At the week’s kickoff, the ONC’s 4th Annual Consumer Health IT Summit, attendees got to see National Coordinator for Health IT Karen DeSalvo, M.D. debut her jacket painted by patient advocate Regina Holliday. Holliday was in her usual spot, painting a picture of the day’s proceedings in the corner, behind her easel.
Attendees also got to meet two new federal officials whose mission is patient privacy and health data access, respectively, in new HHS Office for Civil Rights Director Jocelyn Samuels, and Lana Moriarty, ONC acting director for consumer e-health. In the other sessions, they got a full day’s measure of enthusiasm and federal backing for pushing health data access and interoperability initiatives.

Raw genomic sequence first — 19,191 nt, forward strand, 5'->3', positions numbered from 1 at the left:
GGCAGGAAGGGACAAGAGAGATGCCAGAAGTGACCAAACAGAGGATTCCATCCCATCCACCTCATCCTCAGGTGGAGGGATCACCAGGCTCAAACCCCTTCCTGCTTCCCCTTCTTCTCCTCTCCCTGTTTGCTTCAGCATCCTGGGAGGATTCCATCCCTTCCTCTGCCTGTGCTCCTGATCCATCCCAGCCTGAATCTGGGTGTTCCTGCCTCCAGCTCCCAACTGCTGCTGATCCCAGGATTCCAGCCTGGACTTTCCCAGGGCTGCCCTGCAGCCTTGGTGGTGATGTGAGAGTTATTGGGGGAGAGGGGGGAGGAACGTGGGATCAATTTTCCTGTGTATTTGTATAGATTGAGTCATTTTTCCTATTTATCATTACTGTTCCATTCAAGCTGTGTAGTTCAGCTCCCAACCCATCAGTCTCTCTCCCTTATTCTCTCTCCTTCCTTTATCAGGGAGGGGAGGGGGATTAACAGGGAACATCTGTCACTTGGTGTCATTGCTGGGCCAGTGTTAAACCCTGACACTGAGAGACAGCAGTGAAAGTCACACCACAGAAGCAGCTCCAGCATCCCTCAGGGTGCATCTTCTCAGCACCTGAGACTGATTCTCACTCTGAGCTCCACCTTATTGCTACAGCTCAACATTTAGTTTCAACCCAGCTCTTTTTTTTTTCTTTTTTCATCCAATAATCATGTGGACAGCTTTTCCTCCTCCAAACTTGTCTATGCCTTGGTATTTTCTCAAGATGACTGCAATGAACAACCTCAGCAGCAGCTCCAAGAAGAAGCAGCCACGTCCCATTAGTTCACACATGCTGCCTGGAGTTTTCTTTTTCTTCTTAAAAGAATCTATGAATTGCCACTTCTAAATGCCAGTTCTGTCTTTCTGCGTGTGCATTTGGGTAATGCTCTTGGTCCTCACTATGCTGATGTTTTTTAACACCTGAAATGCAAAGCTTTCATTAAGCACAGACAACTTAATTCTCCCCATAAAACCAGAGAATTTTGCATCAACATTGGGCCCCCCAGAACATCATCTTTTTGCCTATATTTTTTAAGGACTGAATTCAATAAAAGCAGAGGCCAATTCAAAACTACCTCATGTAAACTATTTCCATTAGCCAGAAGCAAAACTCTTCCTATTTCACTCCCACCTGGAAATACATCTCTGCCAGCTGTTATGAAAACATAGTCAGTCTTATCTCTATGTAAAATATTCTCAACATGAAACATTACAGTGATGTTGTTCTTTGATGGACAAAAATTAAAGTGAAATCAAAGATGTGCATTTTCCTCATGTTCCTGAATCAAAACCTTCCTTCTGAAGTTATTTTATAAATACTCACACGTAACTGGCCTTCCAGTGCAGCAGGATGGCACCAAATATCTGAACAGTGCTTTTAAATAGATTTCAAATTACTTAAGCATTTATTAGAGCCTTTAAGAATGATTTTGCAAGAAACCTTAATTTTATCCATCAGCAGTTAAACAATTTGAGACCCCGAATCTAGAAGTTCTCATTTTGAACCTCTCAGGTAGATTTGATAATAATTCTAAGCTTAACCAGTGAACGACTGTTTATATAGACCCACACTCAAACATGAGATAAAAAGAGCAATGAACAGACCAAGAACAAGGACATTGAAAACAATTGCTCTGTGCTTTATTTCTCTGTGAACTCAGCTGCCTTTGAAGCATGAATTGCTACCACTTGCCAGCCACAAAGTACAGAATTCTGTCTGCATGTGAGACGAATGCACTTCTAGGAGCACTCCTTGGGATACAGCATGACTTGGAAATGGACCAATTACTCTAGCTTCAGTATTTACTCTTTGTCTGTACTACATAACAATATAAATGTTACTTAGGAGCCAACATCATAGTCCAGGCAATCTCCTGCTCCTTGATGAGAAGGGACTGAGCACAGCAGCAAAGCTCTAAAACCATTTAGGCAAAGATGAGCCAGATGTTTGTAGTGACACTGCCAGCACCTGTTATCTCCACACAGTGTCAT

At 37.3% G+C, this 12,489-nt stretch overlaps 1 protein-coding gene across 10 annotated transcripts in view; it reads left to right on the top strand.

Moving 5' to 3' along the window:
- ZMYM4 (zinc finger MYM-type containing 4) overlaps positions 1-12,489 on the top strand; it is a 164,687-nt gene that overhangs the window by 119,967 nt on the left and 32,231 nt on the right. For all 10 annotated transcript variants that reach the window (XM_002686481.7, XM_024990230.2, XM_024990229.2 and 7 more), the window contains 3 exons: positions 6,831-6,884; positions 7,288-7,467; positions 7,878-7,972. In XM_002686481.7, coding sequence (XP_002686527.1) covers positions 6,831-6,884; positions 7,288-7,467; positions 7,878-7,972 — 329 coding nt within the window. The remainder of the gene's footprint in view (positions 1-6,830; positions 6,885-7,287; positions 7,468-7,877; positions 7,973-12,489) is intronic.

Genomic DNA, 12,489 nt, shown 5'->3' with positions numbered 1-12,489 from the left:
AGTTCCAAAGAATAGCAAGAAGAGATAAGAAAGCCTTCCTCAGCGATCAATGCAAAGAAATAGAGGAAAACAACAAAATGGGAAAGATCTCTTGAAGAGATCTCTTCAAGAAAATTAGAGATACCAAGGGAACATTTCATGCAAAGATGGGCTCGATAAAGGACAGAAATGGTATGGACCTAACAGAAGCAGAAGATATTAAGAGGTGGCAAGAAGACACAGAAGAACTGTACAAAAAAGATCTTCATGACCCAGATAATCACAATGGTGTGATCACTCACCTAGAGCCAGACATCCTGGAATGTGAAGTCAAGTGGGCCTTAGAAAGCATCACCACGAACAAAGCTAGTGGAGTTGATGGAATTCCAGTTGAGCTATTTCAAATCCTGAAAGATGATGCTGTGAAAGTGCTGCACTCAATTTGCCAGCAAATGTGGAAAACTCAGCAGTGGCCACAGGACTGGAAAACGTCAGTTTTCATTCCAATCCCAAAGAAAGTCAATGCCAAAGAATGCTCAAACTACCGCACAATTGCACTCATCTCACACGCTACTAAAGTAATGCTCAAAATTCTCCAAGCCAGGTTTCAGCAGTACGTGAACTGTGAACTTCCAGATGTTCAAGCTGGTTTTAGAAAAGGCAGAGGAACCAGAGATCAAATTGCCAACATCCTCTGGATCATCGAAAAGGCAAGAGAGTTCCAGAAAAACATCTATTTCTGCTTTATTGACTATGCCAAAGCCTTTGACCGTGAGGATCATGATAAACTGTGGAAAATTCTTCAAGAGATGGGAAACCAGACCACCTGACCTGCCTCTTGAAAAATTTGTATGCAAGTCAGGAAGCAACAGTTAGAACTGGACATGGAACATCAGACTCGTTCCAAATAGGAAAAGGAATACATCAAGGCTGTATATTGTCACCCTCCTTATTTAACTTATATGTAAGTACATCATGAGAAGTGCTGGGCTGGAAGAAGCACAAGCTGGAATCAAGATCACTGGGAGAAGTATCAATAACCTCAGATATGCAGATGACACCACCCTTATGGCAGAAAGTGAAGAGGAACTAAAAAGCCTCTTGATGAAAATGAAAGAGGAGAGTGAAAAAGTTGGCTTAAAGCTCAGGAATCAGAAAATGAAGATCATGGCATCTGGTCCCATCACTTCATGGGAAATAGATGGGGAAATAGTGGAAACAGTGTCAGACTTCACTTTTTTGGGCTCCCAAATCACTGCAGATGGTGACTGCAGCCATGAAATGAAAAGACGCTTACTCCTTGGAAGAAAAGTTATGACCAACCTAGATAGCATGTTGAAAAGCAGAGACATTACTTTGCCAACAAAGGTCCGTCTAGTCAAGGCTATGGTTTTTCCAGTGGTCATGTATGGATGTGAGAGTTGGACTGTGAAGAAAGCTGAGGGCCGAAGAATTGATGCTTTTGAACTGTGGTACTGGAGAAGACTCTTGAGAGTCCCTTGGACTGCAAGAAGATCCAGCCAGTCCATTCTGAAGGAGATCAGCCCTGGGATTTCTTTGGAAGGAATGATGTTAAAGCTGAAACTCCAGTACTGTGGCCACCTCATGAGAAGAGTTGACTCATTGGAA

Interoperability and national health IT infrastructure isn’t going to build itself; the next few days will see commercial stakeholders — provider CIOs and software vendors — tell their side of the story in what looks to be a grand, decade-long transition from paper to digital health records in the U.S. healthcare system. Their concerns are valid, as they delve into very serious matters of technology implementation on shoestring budgets and data security problems that amount to a spy-vs.-spy game with offshore hackers who will exploit any system vulnerability to find salable health data online. Then there are the issues of finding political common ground in an epoch of Capitol Hill toxicity where all sides loathe each other and, of course, finding public and private funding to pay for it all in moribund economic conditions.